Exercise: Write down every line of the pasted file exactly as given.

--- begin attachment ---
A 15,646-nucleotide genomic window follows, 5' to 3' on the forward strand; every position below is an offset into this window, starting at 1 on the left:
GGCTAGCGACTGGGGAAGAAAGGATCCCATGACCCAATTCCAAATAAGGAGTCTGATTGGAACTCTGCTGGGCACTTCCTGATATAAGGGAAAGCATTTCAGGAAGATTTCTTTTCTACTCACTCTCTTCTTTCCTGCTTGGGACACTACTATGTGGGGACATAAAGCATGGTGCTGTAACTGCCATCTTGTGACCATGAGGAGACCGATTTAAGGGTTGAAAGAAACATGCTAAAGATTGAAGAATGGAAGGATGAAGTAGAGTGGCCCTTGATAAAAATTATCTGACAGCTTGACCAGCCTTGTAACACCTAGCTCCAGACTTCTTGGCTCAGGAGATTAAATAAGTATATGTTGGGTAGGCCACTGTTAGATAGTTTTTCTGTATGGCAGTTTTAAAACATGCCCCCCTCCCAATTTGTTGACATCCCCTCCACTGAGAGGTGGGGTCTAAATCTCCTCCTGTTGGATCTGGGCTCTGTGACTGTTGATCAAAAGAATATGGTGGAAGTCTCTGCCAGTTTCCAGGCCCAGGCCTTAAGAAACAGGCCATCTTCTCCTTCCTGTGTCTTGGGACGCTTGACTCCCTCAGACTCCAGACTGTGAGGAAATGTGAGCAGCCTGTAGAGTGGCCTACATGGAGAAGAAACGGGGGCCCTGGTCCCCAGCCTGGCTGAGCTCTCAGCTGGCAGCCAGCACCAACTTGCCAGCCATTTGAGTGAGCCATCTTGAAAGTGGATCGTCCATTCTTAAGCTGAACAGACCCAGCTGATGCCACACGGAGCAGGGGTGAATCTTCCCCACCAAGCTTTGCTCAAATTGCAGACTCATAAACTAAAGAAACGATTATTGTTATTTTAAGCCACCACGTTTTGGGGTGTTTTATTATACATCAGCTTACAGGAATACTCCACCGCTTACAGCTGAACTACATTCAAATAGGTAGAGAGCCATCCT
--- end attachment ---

A 15,646-nucleotide genomic window follows, 5' to 3' on the forward strand; every position below is an offset into this window, starting at 1 on the left:
GGCTAGCGACTGGGGAAGAAAGGATCCCATGACCCAATTCCAAATAAGGAGTCTGATTGGAACTCTGCTGGGCACTTCCTGATATAAGGGAAAGCATTTCAGGAAGATTTCTTTTCTACTCACTCTCTTCTTTCCTGCTTGGGACACTACTATGTGGGGACATAAAGCATGGTGCTGTAACTGCCATCTTGTGACCATGAGGAGACCGATTTAAGGGTTGAAAGAAACATGCTAAAGATTGAAGAATGGAAGGATGAAGTAGAGTGGCCCTTGATAAAAATTATCTGACAGCTTGACCAGCCTTGTAACACCTAGCTCCAGACTTCTTGGCTCAGGAGATTAAATAAGTATATGTTGGGTAGGCCACTGTTAGATAGTTTTTCTGTATGGCAGTTTTAAAACATGCCCCCCTCCCAATTTGTTGACATCCCCTCCACTGAGAGGTGGGGTCTAAATCTCCTCCTGTTGGATCTGGGCTCTGTGACTGTTGATCAAAAGAATATGGTGGAAGTCTCTGCCAGTTTCCAGGCCCAGGCCTTAAGAAACAGGCCATCTTCTCCTTCCTGTGTCTTGGGACGCTTGACTCCCTCAGACTCCAGACTGTGAGGAAATGTGAGCAGCCTGTAGAGTGGCCTACATGGAGAAGAAACGGGGGCCCTGGTCCCCAGCCTGGCTGAGCTCTCAGCTGGCAGCCAGCACCAACTTGCCAGCCATTTGAGTGAGCCATCTTGAAAGTGGATCGTCCATTCTTAAGCTGAACAGACCCAGCTGATGCCACACGGAGCAGGGGTGAATCTTCCCCACCAAGCTTTGCTCAAATTGCAGACTCATAAACTAAAGAAACGATTATTGTTATTTTAAGCCACCACGTTTTGGGGTGTTTTATTATACATCAGCTTACAGGAATACTCCACCGCTTACAGCTGAACTACATTCAAATAGGTAGAGAGCCATCCT